The Rolling Stones Go South

Page 3 of 4


There is a girl standing by the side of the road. It is pitch black and she stands waiting for a ride. Cars woosh by on their way somewhere else. Finally a Mack Truck pulls up. "Where you headed, girlie?"

"To the next gig, sir."

Cynthia Sagittarius, a freckled-faced 21-year-old has seen all but four concerts on this tour. She had tickets to none. She hitchhiked from New York to Vancouver, British Columbia and waited for someone with an extra ticket. She then hitched to Seattle, San Francisco, L.A., Long Beach, San Diego, Albuquerque, to each one of the 16 cities the tour has stopped in so far.

"It's really not hard," Cynthia says, standing with bedroll and knapsack under arm in Minneapolis. "I get to sleep in the cars . . . and when I get there, there are always nice people outside the hall with extra tickets to take me in. I hitched through the South last year so Mobile and Tuscaloosa won't be a problem . . . . If you don't worry about something, it's not a hassle."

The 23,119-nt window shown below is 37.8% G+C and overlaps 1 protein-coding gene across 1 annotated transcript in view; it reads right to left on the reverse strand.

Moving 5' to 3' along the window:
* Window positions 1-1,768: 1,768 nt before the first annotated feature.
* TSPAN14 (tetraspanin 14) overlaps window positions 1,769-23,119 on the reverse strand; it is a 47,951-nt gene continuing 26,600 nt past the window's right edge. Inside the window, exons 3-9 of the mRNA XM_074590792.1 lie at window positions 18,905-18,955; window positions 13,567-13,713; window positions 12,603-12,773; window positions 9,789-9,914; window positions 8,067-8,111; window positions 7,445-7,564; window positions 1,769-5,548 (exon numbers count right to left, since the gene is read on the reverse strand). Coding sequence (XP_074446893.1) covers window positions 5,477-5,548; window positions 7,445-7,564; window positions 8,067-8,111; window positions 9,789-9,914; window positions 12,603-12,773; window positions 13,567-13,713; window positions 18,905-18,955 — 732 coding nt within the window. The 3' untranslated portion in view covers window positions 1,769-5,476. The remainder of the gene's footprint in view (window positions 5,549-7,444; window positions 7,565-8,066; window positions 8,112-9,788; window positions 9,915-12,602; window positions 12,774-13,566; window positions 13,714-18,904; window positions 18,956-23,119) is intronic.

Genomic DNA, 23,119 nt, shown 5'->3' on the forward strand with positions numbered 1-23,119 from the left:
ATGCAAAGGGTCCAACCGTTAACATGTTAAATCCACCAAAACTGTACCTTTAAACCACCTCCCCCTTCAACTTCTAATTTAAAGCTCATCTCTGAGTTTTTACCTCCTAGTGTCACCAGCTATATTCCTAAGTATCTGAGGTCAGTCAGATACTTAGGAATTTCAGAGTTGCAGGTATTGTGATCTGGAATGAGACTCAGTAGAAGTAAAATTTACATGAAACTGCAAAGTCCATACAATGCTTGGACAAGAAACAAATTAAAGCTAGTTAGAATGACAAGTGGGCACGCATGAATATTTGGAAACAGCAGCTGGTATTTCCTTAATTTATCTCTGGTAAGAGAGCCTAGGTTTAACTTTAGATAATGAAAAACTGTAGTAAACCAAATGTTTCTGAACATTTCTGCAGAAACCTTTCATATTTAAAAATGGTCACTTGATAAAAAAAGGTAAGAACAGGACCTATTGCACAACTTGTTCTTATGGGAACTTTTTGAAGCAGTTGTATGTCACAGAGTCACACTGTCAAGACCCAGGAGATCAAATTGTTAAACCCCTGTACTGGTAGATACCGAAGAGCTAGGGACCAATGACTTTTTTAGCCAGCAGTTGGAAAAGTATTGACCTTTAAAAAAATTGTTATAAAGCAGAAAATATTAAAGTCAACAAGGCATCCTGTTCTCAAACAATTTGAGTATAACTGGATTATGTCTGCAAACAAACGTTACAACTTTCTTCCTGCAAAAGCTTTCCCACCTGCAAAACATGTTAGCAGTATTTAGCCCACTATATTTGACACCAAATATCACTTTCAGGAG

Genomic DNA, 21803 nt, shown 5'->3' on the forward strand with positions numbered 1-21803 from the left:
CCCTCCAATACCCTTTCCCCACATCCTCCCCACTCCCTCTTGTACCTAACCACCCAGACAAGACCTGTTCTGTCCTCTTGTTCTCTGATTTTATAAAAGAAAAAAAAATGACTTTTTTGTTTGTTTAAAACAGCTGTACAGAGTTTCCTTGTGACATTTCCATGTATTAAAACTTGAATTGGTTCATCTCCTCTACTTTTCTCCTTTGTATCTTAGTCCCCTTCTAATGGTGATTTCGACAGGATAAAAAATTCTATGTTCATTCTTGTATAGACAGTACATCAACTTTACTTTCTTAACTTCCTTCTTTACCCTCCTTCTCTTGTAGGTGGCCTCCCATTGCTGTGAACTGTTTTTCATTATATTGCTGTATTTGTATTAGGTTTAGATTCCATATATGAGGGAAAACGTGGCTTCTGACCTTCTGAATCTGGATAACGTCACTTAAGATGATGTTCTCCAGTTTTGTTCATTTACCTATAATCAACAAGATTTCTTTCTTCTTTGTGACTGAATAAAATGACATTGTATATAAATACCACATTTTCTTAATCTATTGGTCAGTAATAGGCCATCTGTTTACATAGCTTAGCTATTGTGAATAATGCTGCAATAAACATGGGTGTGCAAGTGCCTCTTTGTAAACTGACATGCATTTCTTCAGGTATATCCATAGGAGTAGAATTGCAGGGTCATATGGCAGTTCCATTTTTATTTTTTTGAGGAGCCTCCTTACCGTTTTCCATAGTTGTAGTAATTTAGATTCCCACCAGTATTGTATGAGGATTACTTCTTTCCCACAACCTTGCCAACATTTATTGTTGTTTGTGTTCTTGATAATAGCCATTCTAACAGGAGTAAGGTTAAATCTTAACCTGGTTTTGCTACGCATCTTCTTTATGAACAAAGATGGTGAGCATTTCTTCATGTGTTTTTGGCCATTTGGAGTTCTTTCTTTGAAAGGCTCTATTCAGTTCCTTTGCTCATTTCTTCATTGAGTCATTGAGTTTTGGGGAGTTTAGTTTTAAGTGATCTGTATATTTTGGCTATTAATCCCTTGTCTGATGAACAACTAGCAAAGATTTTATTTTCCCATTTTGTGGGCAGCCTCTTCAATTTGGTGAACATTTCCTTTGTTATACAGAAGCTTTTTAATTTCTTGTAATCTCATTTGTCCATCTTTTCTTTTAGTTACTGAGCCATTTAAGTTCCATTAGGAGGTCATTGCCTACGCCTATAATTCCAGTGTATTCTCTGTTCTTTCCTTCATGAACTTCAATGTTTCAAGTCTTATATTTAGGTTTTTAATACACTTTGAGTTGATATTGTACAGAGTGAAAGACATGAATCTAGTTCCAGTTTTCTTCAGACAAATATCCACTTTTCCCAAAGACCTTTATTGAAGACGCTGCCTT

What about money?

"Krishna provides."

Word about Cynthia soon gets around. A little note appears about her in the newsletter and superstardom is about to reach out for her. Gary Stromberg tries to lay some cash on her in Chicago. "Take it," he says. "What are you eating?" She shakes her head. "For vitamins," Gary says desperately.

"I can't," Cynthia tells Gary. "It's a rule. I don't take money from friends or people I know."

Willie the baggage man makes her sandwiches. Thanks, she says, but no. She doesn't eat meat. Jo Bergman arranges for her to ride from city to city in the mobile home that the Stones use to get to the gigs. Gee, she says, she'd rather hitch.

The Stones entourage is instructed to let her in to see the show anytime they spot her; but she never asks. She is just there . . . waiting. "I'd like to meet her," Charlie Watts says, "Remarkable thing she's doin', innit?"